Ready to spend a month working from your laptop in Medellín, Colombia? Digital Nomad Trips are extended-length trips for our community of remote workers who love adventure.
Our local Community Manager will make sure you get settled into El Poblado so you can work hard and play hard.
Work remotely with your group from your 24/7 co-working space as your schedule requires, and spend the rest of the time enjoying the laptop lifestyle.
Medellin is one of the digital nomad capitals of the western hemisphere and boasts incredible weather, modern services, a plentitude of dining options, world-class nightlife, and adventure activities just outside the city.
Duration: 31 days & 30 nights
Start: Trip begins at 5:00 pm for a welcome meeting at our accommodations.
We provide airport pickup at Medellin Jose Maria Cordova International Airport (MDE) anytime after 6:00 am on arrival day.
Check-in at your accommodations is 2:00 pm. If you arrive early, reception can hold your bags while you go out and explore your new surroundings on your own.
Finish: Trip ends at Medellin Jose Maria Cordova International Airport (MDE) at 11:00 am on Day 31.
You are free to leave anytime on Day 30 or 31. Check-out at the accommodations is at 11:00 am.
We will provide private airport transportation anytime during these two days.
Airfare booking details will be sent after registration--please wait to book your flight until you receive further instructions.
Travelers are responsible for international airfare to and from Colombia.
Optional activities and transportation to and from them are not included.
Airfare booking details will be sent after registration–please wait to book your flight until you receive further instructions.
All Digital Nomad Trips prices are in USD.
Are you a remote worker or entrepreneur looking to exchange “work from home” for “work from paradise?”
Do you aspire to be a digital nomad but don’t want to worry about being lonely, searching for WiFi, or staying safe?
Then, Digital Nomad Trips is for you!
Our local Community Managers will ensure all of your trip details are taken care of, so you can work efficiently and spend the rest of your time on incredible adventures in Colombia.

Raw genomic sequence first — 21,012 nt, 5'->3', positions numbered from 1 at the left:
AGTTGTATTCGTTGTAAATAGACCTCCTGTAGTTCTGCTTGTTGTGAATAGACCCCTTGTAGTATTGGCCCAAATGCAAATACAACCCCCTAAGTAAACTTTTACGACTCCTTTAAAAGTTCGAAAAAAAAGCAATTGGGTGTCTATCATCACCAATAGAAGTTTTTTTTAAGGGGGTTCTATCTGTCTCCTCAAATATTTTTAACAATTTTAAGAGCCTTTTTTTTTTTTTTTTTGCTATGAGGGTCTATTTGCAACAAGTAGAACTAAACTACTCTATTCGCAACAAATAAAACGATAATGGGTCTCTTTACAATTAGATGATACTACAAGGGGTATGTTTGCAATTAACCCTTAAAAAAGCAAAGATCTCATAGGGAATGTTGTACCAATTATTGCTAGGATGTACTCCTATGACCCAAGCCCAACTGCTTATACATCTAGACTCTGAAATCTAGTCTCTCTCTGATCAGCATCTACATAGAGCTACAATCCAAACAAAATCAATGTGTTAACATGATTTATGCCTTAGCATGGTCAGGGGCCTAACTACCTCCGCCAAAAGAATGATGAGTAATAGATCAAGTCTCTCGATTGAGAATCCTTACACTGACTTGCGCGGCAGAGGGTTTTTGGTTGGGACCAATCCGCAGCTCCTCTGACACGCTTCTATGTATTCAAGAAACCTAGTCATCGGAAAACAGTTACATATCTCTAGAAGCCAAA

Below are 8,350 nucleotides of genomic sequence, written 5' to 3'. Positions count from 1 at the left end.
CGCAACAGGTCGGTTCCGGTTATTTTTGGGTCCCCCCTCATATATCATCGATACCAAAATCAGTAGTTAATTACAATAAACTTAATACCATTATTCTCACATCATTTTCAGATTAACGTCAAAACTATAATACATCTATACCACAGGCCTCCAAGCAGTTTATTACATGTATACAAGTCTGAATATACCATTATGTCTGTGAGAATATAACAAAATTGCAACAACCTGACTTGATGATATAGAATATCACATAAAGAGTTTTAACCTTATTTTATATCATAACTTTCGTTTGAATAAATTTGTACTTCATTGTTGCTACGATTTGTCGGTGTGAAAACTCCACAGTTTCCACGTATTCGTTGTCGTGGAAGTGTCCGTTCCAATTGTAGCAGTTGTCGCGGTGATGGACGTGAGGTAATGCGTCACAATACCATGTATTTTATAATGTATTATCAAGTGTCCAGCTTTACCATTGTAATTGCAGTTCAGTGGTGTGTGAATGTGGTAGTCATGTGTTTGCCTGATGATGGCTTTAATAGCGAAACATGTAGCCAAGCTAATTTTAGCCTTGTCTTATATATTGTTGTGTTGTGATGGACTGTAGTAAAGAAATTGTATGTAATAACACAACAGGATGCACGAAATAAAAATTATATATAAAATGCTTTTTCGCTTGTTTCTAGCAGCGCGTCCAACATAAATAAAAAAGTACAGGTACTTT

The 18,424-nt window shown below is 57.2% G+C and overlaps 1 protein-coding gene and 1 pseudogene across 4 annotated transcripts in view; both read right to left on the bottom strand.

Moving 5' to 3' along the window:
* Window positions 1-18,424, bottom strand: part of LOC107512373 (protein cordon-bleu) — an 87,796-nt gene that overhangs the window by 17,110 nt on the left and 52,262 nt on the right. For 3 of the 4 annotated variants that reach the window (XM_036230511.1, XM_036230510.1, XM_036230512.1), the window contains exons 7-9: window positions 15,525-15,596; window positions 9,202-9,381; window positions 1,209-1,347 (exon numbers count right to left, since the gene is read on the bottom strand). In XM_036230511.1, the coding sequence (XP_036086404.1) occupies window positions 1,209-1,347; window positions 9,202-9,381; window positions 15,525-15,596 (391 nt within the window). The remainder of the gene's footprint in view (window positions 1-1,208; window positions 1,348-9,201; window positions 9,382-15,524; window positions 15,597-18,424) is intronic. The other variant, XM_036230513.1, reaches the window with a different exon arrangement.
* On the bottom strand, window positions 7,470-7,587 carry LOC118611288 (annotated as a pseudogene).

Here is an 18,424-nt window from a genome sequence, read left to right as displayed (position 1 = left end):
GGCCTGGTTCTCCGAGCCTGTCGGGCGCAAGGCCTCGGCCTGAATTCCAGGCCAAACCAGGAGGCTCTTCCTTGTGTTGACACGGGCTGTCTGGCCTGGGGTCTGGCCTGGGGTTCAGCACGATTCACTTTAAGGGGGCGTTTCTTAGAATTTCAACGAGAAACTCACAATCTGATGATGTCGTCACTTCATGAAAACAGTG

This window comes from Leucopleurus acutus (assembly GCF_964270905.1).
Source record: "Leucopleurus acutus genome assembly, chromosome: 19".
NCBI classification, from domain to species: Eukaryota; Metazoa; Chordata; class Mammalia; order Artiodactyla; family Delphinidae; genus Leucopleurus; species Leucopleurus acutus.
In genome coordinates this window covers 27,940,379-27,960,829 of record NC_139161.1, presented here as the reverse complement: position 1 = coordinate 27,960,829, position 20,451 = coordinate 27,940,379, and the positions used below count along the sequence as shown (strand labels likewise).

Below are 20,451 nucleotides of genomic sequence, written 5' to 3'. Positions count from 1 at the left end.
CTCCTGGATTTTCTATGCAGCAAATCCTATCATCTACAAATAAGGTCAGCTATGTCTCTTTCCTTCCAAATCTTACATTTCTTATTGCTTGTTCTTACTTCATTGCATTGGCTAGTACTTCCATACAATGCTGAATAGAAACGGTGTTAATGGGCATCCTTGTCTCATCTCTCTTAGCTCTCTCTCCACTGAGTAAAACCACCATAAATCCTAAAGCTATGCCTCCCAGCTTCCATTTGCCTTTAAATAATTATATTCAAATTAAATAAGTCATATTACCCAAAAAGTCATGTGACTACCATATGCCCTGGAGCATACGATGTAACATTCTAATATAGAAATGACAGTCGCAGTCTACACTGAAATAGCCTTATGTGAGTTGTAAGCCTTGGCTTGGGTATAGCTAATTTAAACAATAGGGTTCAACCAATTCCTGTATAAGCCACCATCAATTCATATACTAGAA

-Age requirement: 21+
-Group size: ~15 max
-Physical rating: Moderate. Some activities include physical activity like climbing stairs and hiking.
Digital Nomad Trips is our professional co-working community for remote workers.
Before your trip, you'll have the opportunity to join a private WhatsApp Group and connect with others members of your group. In addition, many travelers meet at the airport or for pre-trip drinks if they are from the same city. Others coordinate plans to stay in a country after their trip.
During your adventure, our Community Manager will do their best to foster an open, supportive environment, where people feel safe to truly be themselves.
After your trip, you'll be an official alumnus of Digital Nomad Trips and be invited to our close-knit professional community on WhatsApp. Here you can discuss remote work tips, support each other in life as a digital nomad, and even meet up for co-working or travel in different cities worldwide.
Travel can be unpredictable. Our goal is to provide you with the most rewarding experience.
While we intend to adhere to the itinerary, there is a certain amount of flexibility built into it, and on occasion, it may be necessary or desirable to make alterations.
Additionally, any travel times listed are approximations only and are subject to vary due to local circumstances.
Eat like a local with delicious Colombian dishes such as bandeja de paisa and some of the best fruit in the world.
Sample Breakfast Menu:
Sample Dinner Menu:
We do our best to accommodate dietary restrictions. Most meals can be modified for special requests and food allergies. There are many vegan and vegetarian options around Medellin.
Throughout your trip, you will travel by private ground transportation, public bus, and taxi.
You will stay in a private luxury apartment with your own bathroom in El Poblado, a five-minute taxi from the nightlife district of Provenza. We chose to stay in a quiet residential neighborhood, so there are minimal noise disturbances at night. You will be within walking distance or a short, economical taxi ride from anything you need.
Housekeeping is provided two times during your stay. You can coordinate with the front desk a date and time that works for you. Additional cleanings are available for 40,000 COP or approximately $9.
The studio apartments have a king bed with private bathroom, galley kitchen with a two-burner stove, mini-fridge, coffee maker, and microwave. There is a desk and chair, as well as a small coffee table and two chairs.
The one-bedroom apartments have one queen bed in the bedroom and a door separating the bedroom from the open-concept living room / kitchen area. You will have a private bathroom. There is a breakfast bar with stools in the kitchen, a sofa in the living room, and a desk and chair in the small workspace in the living room. The kitchen is equipped with a stove, refrigerator, coffee maker, blender, and microwave,
All rooms are equipped with kitchen utensils, a security safe, a hair dryer, and an iron.
The studio apartments have shared laundry facilities on their floor in the apartment building. The one-bedroom apartments have a washer/dryer within the unit.
Co-working Space/Common Areas